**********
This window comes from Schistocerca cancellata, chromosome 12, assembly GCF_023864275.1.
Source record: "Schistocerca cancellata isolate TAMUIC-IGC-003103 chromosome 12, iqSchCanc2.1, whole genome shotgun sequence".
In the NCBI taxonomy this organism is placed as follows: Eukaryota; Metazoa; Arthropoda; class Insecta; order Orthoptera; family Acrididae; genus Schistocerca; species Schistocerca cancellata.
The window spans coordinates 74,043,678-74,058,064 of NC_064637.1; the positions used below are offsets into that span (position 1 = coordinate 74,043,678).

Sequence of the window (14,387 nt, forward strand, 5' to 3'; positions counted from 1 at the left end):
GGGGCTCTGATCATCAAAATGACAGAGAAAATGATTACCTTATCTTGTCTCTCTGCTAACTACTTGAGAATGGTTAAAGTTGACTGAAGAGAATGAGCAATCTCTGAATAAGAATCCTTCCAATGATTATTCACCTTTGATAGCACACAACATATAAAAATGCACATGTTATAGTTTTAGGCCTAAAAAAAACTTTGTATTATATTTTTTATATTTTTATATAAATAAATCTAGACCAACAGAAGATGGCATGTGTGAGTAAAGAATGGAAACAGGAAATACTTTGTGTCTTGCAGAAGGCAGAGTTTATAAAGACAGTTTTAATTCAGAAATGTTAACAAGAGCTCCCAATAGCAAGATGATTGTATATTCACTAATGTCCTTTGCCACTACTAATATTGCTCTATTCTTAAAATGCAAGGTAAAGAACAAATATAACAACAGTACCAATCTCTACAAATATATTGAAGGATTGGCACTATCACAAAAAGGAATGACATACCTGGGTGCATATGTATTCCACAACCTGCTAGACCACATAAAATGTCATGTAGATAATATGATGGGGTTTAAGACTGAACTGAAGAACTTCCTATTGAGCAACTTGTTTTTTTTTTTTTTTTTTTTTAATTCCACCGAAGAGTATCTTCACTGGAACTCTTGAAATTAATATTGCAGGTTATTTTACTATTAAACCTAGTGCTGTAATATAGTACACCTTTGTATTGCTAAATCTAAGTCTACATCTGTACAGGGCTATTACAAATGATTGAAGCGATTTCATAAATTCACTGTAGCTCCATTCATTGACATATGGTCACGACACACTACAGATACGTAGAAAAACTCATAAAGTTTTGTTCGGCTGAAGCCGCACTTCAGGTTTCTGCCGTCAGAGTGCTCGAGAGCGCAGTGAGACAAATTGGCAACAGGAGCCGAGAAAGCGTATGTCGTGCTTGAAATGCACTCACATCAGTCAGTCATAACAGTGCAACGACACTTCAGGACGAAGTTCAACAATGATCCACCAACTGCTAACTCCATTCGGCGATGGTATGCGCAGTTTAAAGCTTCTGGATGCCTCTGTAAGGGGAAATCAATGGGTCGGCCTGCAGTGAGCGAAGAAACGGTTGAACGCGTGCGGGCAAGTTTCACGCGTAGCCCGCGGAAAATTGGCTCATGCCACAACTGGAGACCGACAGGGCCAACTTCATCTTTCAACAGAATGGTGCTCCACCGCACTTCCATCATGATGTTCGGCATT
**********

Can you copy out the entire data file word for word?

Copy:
This window comes from Schistocerca cancellata, chromosome 12, assembly GCF_023864275.1.
Source record: "Schistocerca cancellata isolate TAMUIC-IGC-003103 chromosome 12, iqSchCanc2.1, whole genome shotgun sequence".
In the NCBI taxonomy this organism is placed as follows: Eukaryota; Metazoa; Arthropoda; class Insecta; order Orthoptera; family Acrididae; genus Schistocerca; species Schistocerca cancellata.
The window spans coordinates 74,043,678-74,058,064 of NC_064637.1; the positions used below are offsets into that span (position 1 = coordinate 74,043,678).

Sequence of the window (14,387 nt, forward strand, 5' to 3'; positions counted from 1 at the left end):
GGGGCTCTGATCATCAAAATGACAGAGAAAATGATTACCTTATCTTGTCTCTCTGCTAACTACTTGAGAATGGTTAAAGTTGACTGAAGAGAATGAGCAATCTCTGAATAAGAATCCTTCCAATGATTATTCACCTTTGATAGCACACAACATATAAAAATGCACATGTTATAGTTTTAGGCCTAAAAAAAACTTTGTATTATATTTTTTATATTTTTATATAAATAAATCTAGACCAACAGAAGATGGCATGTGTGAGTAAAGAATGGAAACAGGAAATACTTTGTGTCTTGCAGAAGGCAGAGTTTATAAAGACAGTTTTAATTCAGAAATGTTAACAAGAGCTCCCAATAGCAAGATGATTGTATATTCACTAATGTCCTTTGCCACTACTAATATTGCTCTATTCTTAAAATGCAAGGTAAAGAACAAATATAACAACAGTACCAATCTCTACAAATATATTGAAGGATTGGCACTATCACAAAAAGGAATGACATACCTGGGTGCATATGTATTCCACAACCTGCTAGACCACATAAAATGTCATGTAGATAATATGATGGGGTTTAAGACTGAACTGAAGAACTTCCTATTGAGCAACTTGTTTTTTTTTTTTTTTTTTTTTAATTCCACCGAAGAGTATCTTCACTGGAACTCTTGAAATTAATATTGCAGGTTATTTTACTATTAAACCTAGTGCTGTAATATAGTACACCTTTGTATTGCTAAATCTAAGTCTACATCTGTACAGGGCTATTACAAATGATTGAAGCGATTTCATAAATTCACTGTAGCTCCATTCATTGACATATGGTCACGACACACTACAGATACGTAGAAAAACTCATAAAGTTTTGTTCGGCTGAAGCCGCACTTCAGGTTTCTGCCGTCAGAGTGCTCGAGAGCGCAGTGAGACAAATTGGCAACAGGAGCCGAGAAAGCGTATGTCGTGCTTGAAATGCACTCACATCAGTCAGTCATAACAGTGCAACGACACTTCAGGACGAAGTTCAACAATGATCCACCAACTGCTAACTCCATTCGGCGATGGTATGCGCAGTTTAAAGCTTCTGGATGCCTCTGTAAGGGGAAATCAATGGGTCGGCCTGCAGTGAGCGAAGAAACGGTTGAACGCGTGCGGGCAAGTTTCACGCGTAGCCCGCGGAAAATTGGCTCATGCCACAACTGGAGACCGACAGGGCCAACTTCATCTTTCAACAGAATGGTGCTCCACCGCACTTCCATCATGATGTTCGGCATT